Monthly Archives: March 2013

Introducing Wash

The Other Woman was the first to point it out, and the next time I saw The New Boy, I gave him a good look and decided she was right. Since then, other people, including the New Boy himself, have agreed. It seems he gets the comparison a lot.

He resembles Alan Tudyk, the actor who played Wash on Firefly. If Alan Tudyk wasn’t blond, but more of a gingery brown. And if he wore glasses.

And, since he’s been around since December, I’m starting to feel silly calling him the New Boy, so I’m going to start calling him Wash.

Because more people need to be named after Firefly characters. Too bad I’m not as drop-dead sexy as Zoe.

Wash

Today, I mentioned I wasn’t feeling well and was alone with the kids all day, and he offered to make the long drive to my place to give me a bubble bath, back rub, and cuddles. I might keep him around for a while.

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Seaside

I’m writing these words on a cool March evening, from a hotel room high above the town of Seaside OR. I don’t come here much as an adult. It’s busy and crowded and noisy here, and I usually prefer the quieter, funkier coastal communities. But, we had a chance to borrow our friend’s time-share, so here we are.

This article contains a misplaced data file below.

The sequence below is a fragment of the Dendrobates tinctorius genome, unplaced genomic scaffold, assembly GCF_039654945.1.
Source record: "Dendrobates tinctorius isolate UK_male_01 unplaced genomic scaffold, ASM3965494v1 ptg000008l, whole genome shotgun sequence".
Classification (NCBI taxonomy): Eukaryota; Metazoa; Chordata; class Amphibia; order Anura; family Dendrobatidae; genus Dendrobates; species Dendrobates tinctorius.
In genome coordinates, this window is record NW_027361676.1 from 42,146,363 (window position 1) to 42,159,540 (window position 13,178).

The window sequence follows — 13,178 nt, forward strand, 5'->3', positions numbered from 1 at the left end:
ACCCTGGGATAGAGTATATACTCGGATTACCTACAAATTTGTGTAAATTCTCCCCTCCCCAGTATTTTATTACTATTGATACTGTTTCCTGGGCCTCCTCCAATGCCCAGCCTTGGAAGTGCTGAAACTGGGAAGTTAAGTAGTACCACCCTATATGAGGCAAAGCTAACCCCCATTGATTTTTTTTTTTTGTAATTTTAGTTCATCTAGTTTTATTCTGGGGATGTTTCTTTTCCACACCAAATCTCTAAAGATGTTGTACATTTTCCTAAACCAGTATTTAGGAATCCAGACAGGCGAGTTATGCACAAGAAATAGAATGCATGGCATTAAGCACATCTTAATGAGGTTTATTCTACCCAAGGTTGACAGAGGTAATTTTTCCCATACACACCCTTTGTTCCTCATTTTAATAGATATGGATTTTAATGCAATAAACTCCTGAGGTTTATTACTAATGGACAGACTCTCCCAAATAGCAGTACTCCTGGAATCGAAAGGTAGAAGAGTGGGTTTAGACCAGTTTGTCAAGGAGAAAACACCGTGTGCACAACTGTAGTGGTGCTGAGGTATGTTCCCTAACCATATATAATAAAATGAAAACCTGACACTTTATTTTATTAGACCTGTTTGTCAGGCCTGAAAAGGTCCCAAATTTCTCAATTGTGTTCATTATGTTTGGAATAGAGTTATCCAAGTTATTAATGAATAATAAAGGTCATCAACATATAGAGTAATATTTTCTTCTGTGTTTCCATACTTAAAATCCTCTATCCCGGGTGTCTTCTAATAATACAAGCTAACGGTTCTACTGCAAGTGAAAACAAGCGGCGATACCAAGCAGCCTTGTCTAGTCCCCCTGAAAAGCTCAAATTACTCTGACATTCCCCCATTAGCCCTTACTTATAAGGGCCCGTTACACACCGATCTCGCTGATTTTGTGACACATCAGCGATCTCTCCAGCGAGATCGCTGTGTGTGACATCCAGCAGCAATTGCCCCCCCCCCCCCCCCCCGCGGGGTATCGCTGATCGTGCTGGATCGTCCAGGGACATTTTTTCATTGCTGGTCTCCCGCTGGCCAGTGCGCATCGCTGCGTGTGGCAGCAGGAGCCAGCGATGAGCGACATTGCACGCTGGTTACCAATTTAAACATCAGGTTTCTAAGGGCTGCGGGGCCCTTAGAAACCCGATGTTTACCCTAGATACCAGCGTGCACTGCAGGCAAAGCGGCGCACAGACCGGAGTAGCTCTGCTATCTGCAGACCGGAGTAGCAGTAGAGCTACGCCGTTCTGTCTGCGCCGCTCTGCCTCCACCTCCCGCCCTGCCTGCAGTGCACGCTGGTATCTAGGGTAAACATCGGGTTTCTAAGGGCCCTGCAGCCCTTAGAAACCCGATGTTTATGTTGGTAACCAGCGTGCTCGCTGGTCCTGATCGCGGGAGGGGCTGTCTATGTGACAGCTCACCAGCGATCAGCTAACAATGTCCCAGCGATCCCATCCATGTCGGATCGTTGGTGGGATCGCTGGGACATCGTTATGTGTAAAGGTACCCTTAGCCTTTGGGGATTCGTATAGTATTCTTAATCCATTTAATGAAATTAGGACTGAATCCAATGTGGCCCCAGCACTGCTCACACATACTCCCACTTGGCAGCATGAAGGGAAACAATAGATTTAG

From my window, I see miles of beautiful coastline. Dunes covered with grass. The sun is starting to set. I see hotels, and lots of tiny beach houses. I can hear the sounds of the Tilt-A-Whirl below me, and the voices of kids on Spring Break.

It wasn’t Spring Break when we would come here, mid-90’s kids in flannel and flowered thermal t-shirts. The hotel I am currently in had not been built yet. I am trying to remember what was on this corner, above the Lewis and Clark statue, but my mind is blank. The sand dunes, they were there, then, and a little beach house was there. It had stood quietly at the North end of town for generations, and belonged to the family of one of my fellow volunteers.

We’d go on retreat there. A dozen children, aged 14-18, the first Teen Speakers group for Cascade AIDs project. There were only a few adults with us. I remember riding down from Portland in a car full of boys. The next year, I drove myself, in the white Mazda my mother and I shared.